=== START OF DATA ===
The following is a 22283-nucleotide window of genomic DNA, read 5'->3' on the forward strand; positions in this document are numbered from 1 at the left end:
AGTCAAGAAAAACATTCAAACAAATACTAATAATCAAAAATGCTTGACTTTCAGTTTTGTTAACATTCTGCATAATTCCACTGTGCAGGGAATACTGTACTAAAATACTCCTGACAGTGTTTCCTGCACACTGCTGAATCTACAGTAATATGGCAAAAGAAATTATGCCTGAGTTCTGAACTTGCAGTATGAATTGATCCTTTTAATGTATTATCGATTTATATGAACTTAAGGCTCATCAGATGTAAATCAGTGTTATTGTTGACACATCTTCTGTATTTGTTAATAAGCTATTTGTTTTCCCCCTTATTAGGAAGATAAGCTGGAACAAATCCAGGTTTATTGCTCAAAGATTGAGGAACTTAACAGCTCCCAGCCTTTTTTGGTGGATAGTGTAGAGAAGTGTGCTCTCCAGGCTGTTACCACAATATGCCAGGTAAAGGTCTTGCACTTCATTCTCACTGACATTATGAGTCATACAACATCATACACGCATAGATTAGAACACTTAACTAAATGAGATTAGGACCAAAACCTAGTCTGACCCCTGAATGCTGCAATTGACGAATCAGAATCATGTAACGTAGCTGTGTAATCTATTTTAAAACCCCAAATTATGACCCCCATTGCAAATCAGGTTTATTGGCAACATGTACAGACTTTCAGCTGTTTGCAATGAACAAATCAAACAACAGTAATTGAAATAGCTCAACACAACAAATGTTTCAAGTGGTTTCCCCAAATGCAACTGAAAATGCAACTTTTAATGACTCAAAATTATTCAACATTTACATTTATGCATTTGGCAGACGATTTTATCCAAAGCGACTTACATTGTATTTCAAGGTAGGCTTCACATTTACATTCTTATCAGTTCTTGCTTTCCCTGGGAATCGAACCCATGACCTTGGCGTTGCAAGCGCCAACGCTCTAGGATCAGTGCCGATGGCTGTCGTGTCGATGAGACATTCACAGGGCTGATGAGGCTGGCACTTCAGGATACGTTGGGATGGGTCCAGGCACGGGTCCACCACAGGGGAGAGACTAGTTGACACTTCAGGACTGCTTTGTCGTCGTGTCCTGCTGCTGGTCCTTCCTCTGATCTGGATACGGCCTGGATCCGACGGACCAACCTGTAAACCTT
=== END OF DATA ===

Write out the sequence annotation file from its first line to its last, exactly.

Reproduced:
The following is a 22283-nucleotide window of genomic DNA, read 5'->3' on the forward strand; positions in this document are numbered from 1 at the left end:
AGTCAAGAAAAACATTCAAACAAATACTAATAATCAAAAATGCTTGACTTTCAGTTTTGTTAACATTCTGCATAATTCCACTGTGCAGGGAATACTGTACTAAAATACTCCTGACAGTGTTTCCTGCACACTGCTGAATCTACAGTAATATGGCAAAAGAAATTATGCCTGAGTTCTGAACTTGCAGTATGAATTGATCCTTTTAATGTATTATCGATTTATATGAACTTAAGGCTCATCAGATGTAAATCAGTGTTATTGTTGACACATCTTCTGTATTTGTTAATAAGCTATTTGTTTTCCCCCTTATTAGGAAGATAAGCTGGAACAAATCCAGGTTTATTGCTCAAAGATTGAGGAACTTAACAGCTCCCAGCCTTTTTTGGTGGATAGTGTAGAGAAGTGTGCTCTCCAGGCTGTTACCACAATATGCCAGGTAAAGGTCTTGCACTTCATTCTCACTGACATTATGAGTCATACAACATCATACACGCATAGATTAGAACACTTAACTAAATGAGATTAGGACCAAAACCTAGTCTGACCCCTGAATGCTGCAATTGACGAATCAGAATCATGTAACGTAGCTGTGTAATCTATTTTAAAACCCCAAATTATGACCCCCATTGCAAATCAGGTTTATTGGCAACATGTACAGACTTTCAGCTGTTTGCAATGAACAAATCAAACAACAGTAATTGAAATAGCTCAACACAACAAATGTTTCAAGTGGTTTCCCCAAATGCAACTGAAAATGCAACTTTTAATGACTCAAAATTATTCAACATTTACATTTATGCATTTGGCAGACGATTTTATCCAAAGCGACTTACATTGTATTTCAAGGTAGGCTTCACATTTACATTCTTATCAGTTCTTGCTTTCCCTGGGAATCGAACCCATGACCTTGGCGTTGCAAGCGCCAACGCTCTAGGATCAGTGCCGATGGCTGTCGTGTCGATGAGACATTCACAGGGCTGATGAGGCTGGCACTTCAGGATACGTTGGGATGGGTCCAGGCACGGGTCCACCACAGGGGAGAGACTAGTTGACACTTCAGGACTGCTTTGTCGTCGTGTCCTGCTGCTGGTCCTTCCTCTGATCTGGATACGGCCTGGATCCGACGGACCAACCTGTAAACCTT